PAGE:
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Old 04-07-2011, 04:55 AM   #5
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I will try the "why" question.

Many of our kids require hearing things multiple times to imprint it in their memory mode (non linear/Visual)

Our kids tend to be "big picture" oriented so the mundane day to day "social" items are just not important (impactful) to them.

Our simplistic answers are often not satisfying

They need to generalize the social contextual components and that is a complex process for our kids

If you actually record your answers and listen to them you will find that they regularly contain different contend (both factually and presentation) so since our kids want to know the "whole story" they want every "version"

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Old 04-07-2011, 09:06 AM   #6
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Many typical children love to play with toys that adults would deem "too young" for them. I taught an inclusion Pre-K in public school. Not only did my students like to play with the "baby" toys, but often I would have 4th & 5th graders (many with behavioral challenges) who would earn the "reward" of coming in to read to and work with my kiddos. It amused me that they often headed to the toys and really loved playing with the little ones.

I also noticed that they loved sitting in our group and listening to stories and nursery rhymes and playing our learning games with us. I think they enjoyed feeling safe and successful.

Also, I noticed that a child loves to do something they have mastered. Think about how many times your child asks you to reread a favorite story. Or how many times they put together a puzzle they have learned how to do.

I think sometimes we hurry a child to "grow up" before they are truly ready!
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Old 04-08-2011, 05:41 AM   #7
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all of my kids have hit the "why" stage at some point but the difference is our son with ASD has never, ever grown out of it (he's in lovely diagnosis limbo at the moment- currently labelled "complex communications disorder with strong autistic tendancies" (basically he's too sociable for them to be willing to tick the aspergers box here in England, he also has dyspraxia, dysgraphia, is hyperlexic- which has it's advantages, when he asks why we can and do direct him to go read about it himself, which is great, and finally he's colourblind- the latter of which he tells everyone with great drama like you'd think he was about to explode or turn green)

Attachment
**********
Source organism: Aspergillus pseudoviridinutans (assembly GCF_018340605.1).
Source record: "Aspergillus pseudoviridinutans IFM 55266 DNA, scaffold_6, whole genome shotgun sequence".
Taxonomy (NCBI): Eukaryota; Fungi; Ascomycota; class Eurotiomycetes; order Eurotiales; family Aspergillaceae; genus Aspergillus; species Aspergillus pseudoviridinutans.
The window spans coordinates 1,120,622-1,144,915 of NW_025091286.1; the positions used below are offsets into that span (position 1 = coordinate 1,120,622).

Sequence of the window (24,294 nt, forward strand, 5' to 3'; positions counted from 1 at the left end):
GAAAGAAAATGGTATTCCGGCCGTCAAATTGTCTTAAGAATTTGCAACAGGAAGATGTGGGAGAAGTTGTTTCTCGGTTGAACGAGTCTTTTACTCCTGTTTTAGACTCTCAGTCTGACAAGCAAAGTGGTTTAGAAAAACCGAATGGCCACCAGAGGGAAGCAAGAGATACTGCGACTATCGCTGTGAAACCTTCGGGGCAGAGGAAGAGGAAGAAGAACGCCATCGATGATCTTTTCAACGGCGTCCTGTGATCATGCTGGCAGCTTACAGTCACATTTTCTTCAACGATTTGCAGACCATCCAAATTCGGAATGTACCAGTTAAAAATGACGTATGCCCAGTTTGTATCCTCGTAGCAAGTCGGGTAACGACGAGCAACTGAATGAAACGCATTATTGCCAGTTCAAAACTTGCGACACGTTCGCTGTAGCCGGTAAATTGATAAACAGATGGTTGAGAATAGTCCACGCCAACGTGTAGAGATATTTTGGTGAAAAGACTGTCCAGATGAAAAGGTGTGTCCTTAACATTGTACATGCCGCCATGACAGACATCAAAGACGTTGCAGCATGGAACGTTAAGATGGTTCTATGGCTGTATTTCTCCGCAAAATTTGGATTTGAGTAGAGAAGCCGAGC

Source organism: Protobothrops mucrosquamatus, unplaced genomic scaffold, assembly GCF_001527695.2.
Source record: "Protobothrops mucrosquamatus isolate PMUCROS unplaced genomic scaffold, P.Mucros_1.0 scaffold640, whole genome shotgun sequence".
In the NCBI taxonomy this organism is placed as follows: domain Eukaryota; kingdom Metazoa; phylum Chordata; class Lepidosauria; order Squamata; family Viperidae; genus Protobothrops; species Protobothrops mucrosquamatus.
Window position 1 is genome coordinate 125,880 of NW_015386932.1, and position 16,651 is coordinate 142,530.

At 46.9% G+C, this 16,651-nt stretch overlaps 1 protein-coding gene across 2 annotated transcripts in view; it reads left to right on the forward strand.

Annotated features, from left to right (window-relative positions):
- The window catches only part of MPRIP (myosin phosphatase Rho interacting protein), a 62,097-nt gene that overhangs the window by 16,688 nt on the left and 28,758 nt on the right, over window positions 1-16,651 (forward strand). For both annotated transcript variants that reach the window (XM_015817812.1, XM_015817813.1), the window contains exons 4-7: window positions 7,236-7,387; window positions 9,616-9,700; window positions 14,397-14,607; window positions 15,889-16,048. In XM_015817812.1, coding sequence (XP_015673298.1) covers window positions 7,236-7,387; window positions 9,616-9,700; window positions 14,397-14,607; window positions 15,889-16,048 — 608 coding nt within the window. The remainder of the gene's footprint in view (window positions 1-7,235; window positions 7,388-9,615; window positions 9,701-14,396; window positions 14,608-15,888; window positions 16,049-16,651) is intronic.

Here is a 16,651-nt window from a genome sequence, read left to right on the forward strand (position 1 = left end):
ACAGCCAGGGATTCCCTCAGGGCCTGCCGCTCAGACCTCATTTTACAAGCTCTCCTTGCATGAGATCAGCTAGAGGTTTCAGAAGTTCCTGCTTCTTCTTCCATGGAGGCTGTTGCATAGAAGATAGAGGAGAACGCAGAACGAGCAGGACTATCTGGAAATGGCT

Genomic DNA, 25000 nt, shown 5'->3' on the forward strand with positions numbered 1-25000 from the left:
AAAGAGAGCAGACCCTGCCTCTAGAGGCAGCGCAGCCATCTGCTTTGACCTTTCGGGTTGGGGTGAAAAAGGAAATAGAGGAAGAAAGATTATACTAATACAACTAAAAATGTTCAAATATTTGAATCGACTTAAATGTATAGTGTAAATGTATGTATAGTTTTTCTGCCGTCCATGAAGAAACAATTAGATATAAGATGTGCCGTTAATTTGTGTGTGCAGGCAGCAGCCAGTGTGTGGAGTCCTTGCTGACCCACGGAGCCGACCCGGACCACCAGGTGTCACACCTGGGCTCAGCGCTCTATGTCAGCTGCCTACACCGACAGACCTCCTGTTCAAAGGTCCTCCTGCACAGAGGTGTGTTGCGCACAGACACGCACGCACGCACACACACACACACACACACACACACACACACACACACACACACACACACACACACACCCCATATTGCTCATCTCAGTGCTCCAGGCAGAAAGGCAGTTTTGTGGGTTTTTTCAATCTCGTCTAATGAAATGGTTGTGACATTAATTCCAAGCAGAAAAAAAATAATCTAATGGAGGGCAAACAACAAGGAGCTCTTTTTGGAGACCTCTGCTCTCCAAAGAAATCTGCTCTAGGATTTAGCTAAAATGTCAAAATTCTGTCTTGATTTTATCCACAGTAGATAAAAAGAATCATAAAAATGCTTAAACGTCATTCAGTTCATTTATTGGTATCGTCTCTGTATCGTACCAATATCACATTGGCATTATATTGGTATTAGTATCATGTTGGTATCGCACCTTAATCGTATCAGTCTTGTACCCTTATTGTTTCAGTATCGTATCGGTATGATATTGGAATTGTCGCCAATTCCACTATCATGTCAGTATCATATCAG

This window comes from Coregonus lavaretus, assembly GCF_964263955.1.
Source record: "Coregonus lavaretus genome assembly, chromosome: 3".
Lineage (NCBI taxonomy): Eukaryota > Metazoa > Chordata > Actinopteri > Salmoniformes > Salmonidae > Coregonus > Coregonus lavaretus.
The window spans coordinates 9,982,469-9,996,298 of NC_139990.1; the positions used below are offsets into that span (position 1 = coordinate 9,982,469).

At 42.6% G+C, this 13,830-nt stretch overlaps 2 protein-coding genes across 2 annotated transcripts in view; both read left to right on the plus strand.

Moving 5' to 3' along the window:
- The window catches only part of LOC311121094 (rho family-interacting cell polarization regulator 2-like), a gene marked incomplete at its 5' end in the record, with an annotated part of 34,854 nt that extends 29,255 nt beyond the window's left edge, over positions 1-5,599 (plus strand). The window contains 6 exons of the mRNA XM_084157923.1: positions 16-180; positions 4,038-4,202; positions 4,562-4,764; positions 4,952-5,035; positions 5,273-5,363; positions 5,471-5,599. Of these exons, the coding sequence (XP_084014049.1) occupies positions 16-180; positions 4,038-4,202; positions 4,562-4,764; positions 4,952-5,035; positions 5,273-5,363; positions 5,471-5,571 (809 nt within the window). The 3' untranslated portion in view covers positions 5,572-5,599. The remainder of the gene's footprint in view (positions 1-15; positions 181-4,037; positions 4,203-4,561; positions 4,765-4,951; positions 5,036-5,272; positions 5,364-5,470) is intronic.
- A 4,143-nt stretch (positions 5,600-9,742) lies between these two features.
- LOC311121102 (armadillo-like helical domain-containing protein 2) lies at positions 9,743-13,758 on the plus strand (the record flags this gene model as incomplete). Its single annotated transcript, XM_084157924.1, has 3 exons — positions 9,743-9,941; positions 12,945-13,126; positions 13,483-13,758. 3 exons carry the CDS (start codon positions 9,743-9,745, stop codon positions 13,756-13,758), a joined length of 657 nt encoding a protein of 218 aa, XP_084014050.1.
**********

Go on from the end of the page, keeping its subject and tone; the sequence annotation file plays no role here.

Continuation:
He asks why about everything, especially peoples social intent and social actions (he's in mainstream school- we'll be pulling him to home school when he finishes primary school) it was frustrating and then one of his doctors said to us "you'd ask too if none of it made sense to you" and I guess they're right, J really, really does not get why anyone would purposefully be mean, he is obsessive with rules (to the point of questionning why anyone would consider there to be an option not to adhere to them)

He's an absolutely huge boy (he's just turned 8 and well on his way to 5 feet tall) and insists on carrying a fluffy bat toy everywhere with him (and whinces/wimpers if anyone at all touches it) given a choice he'll watch baby programs with his 10 month old sister and play with her toys under the guise he's "working out the mechanisms" (how things work fascinates him) He's an exceptionally bright boy but just doesn't feel the same need to fit socially like his peers do so I guess likes what he likes, not what people assume a boy of his age would.

I won't say it gets easier but I will say you get more used to it and so does everyone else who interacts with your child (my other kids roll their eyes and just get on with it when he's acting less than normal, my 13 year old will even walk holding his hand in public when he's dancing along singing to himself- she's awesome about it.)
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Old 04-08-2011, 10:13 PM   #8
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mommy-on-the-move we lived in England for three years when I was a kid.My brothers read a kids paper/mag called "Look & learn" my Mom saved them and a few years later gave them to a friend whose son is now labled ASD. I do not know if it is still out there but know it was all about answering how everything worked.My brother still have fond memories of hours reading and rereading them.